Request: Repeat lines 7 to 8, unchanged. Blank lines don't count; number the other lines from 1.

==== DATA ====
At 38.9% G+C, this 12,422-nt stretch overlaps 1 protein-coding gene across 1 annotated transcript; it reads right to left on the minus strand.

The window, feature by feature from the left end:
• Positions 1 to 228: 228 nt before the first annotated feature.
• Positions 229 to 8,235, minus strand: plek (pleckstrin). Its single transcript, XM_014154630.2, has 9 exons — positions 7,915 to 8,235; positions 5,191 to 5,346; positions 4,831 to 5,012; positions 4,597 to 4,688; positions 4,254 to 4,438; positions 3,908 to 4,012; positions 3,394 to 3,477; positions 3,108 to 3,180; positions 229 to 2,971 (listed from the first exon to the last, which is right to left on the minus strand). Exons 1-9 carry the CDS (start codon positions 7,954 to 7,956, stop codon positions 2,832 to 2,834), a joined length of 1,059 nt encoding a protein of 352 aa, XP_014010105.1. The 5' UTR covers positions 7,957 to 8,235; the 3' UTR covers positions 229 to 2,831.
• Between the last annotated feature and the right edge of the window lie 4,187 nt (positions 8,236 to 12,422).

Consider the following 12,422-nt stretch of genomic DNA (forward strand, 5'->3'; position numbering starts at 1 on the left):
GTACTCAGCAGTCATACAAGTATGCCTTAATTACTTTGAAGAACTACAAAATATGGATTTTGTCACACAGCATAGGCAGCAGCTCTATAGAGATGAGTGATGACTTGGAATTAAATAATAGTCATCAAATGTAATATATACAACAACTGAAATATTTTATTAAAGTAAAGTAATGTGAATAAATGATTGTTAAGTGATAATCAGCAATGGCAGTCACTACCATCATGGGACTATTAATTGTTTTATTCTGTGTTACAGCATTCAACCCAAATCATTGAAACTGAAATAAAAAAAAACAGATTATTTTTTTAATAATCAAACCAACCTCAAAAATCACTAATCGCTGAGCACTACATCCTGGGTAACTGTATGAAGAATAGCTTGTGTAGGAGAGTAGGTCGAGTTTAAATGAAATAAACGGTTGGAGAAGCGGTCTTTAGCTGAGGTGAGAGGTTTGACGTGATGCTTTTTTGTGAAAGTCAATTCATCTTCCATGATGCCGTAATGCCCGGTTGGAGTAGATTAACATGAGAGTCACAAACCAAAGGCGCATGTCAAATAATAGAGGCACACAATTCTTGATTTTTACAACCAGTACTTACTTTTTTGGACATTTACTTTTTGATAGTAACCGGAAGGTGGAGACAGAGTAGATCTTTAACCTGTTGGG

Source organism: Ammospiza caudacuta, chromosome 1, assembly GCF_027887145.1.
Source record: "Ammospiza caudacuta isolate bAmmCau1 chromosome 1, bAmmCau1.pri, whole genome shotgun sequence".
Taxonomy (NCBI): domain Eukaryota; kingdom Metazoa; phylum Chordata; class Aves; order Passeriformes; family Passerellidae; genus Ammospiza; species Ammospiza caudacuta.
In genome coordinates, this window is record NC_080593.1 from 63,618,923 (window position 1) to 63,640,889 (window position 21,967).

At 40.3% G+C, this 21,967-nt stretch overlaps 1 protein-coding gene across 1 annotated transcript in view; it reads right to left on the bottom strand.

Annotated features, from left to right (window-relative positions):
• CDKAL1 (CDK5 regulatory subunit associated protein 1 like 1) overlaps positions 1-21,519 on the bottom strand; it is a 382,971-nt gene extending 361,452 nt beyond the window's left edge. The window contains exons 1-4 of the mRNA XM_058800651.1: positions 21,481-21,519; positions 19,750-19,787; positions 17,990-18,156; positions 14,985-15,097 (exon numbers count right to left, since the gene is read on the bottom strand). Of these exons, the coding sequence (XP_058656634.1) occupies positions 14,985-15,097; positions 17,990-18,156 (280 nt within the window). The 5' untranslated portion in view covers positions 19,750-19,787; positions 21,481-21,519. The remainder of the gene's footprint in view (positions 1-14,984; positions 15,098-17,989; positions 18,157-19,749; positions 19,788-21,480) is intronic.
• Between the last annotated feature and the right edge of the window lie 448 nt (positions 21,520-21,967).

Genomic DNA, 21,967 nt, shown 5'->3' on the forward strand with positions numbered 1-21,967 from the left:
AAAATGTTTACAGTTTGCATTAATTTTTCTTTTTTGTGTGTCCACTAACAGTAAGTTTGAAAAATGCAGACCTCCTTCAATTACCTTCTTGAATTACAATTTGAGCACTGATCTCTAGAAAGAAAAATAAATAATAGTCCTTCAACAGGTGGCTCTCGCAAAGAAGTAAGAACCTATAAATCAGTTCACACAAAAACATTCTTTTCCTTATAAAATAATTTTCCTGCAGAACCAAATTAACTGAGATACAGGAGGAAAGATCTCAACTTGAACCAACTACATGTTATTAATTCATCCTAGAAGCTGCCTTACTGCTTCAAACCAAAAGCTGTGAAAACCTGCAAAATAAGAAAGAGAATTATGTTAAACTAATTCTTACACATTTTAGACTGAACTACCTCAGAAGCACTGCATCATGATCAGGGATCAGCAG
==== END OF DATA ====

GTACTCAGCAGTCATACAAGTATGCCTTAATTACTTTGAAGAACTACAAAATATGGATTTTGTCACACAGCATAGGCAGCAGCTCTATAGAGATGAGTGATGACTTGGAATTAAATAATAGTCATCAAATGTAATATATACAACAACTGAAATATTTTATTAAAGTAAAGTAATGTGAATAAATGATTGTTAAGTGATAATCAGCAATGGCAGTCACTACCATCATGGGACTATTAATTGTTTTATTCTGTGTTACAGCATTCAACCCAAATCATTGAAACTGAAATAAAAAAAAACAGATTATTTTTTTAATAATCAAACCAACCTCAAAAATCACTAATCGCTGAGCACTACATCCTGGGTAACTGTATGAAGAATAGCTTGTGTAGGAGAGTAGGTCGAGTTTAAATGAAATAAACGGTTGGAGAAGCGGTCTTTAGCTGAGGTGAGAGGTTTGACGTGATGCTTTTTTGTGAAAGTCAATTCATCTTCCATGATGCCGTAATGCCCGGTTGGAGTAGATTAACATGAGAGTCACAAACCAAAGGCGCATGTCAAATAATAGAGGCACACAATTCTTGATTTTTACAACCAGTACTTACTTTTTTGGACATTTACTTTTTGATAGTAACCGGAAGGTGGAGACAGAGTAGATCTTTAACCTGTTGGG

Source organism: Ammospiza caudacuta, chromosome 1, assembly GCF_027887145.1.